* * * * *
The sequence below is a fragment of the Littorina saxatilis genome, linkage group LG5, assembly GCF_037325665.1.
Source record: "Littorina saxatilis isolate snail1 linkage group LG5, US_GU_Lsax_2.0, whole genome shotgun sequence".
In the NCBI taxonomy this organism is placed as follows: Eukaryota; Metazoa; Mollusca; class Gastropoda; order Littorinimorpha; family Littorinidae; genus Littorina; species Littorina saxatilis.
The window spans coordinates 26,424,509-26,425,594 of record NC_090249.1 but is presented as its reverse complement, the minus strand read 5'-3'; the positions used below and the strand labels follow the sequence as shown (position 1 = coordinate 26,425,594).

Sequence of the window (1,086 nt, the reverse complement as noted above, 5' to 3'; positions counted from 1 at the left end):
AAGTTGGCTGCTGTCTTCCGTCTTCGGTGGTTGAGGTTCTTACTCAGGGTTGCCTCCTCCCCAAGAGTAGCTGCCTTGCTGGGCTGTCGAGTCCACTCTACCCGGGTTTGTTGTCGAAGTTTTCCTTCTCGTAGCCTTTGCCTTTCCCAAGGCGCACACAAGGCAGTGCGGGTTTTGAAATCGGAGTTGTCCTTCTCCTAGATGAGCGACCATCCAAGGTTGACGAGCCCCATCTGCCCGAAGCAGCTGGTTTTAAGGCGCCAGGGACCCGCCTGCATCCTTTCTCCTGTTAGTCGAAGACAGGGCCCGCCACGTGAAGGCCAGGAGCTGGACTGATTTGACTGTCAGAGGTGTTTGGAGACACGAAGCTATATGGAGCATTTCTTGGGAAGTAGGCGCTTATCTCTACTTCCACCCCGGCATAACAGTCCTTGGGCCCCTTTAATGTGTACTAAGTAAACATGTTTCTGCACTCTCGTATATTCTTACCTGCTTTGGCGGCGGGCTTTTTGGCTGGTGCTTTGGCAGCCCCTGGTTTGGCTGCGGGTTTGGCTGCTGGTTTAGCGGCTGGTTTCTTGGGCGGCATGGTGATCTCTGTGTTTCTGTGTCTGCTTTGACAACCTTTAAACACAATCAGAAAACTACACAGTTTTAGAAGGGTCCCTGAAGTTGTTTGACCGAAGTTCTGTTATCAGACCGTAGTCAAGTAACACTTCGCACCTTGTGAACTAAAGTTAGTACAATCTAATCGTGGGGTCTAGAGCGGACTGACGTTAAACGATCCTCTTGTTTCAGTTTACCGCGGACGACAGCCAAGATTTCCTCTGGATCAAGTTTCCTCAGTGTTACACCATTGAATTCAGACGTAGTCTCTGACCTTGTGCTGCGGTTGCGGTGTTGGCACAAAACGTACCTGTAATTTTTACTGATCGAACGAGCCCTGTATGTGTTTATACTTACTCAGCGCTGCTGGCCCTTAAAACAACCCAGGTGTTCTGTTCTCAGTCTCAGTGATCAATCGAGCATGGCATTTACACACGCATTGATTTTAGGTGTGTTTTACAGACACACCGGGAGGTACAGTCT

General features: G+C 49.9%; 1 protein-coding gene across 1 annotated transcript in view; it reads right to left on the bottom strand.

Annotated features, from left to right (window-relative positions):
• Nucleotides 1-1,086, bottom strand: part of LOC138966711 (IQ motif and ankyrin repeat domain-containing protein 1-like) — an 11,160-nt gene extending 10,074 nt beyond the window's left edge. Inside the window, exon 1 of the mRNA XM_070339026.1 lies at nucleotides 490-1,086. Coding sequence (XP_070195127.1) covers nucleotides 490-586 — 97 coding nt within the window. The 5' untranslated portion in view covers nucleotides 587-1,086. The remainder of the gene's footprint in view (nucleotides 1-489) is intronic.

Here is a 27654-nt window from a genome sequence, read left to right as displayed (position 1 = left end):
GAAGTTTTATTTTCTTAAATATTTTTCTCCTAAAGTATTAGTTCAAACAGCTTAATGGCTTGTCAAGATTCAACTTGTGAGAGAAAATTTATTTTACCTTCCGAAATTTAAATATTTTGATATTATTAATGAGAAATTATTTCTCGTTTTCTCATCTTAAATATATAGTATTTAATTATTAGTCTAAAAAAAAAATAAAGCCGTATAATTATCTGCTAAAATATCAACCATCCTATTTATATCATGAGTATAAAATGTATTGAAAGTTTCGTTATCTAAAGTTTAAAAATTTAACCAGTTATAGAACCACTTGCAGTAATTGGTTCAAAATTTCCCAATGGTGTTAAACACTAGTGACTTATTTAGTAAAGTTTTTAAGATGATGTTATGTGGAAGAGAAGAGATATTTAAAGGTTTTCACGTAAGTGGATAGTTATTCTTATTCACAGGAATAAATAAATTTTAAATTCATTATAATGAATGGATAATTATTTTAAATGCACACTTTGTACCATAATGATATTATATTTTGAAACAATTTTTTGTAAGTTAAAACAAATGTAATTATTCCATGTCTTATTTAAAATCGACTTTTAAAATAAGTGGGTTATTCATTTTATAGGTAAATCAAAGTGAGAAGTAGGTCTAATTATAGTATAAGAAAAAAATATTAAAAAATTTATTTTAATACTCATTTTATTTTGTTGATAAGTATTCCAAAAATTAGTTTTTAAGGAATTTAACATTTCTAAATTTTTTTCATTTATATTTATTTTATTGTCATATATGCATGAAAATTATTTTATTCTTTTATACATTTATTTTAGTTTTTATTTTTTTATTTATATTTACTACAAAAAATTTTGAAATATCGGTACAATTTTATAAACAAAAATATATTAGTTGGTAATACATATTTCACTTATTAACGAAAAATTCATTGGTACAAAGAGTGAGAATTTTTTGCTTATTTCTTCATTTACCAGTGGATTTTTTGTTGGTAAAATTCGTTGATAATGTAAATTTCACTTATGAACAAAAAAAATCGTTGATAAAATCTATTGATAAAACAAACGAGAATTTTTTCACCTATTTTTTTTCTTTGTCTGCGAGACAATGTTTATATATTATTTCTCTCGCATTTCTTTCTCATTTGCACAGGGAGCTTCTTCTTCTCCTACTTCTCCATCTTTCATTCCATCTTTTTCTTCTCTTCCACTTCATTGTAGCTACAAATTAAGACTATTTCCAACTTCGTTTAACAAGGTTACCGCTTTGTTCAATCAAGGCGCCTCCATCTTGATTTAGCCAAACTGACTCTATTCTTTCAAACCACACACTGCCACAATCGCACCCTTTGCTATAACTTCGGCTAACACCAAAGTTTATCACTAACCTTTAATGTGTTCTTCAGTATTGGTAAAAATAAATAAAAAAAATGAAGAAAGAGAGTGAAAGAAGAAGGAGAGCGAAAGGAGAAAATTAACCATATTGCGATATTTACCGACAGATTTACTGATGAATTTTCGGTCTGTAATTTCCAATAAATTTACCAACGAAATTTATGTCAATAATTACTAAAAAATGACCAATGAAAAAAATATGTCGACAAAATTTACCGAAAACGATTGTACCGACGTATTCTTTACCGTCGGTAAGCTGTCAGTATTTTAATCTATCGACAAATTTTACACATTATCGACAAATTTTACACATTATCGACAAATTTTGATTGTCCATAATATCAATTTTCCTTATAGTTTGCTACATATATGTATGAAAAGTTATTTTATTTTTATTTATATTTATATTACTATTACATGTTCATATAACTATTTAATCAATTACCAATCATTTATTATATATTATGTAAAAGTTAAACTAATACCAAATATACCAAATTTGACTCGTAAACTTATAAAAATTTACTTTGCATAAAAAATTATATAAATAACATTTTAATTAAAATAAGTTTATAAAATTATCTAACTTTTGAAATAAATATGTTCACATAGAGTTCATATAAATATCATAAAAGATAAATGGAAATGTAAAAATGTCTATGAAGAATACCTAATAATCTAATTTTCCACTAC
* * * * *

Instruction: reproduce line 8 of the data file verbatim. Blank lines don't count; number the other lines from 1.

Annotated features, from left to right (window-relative positions):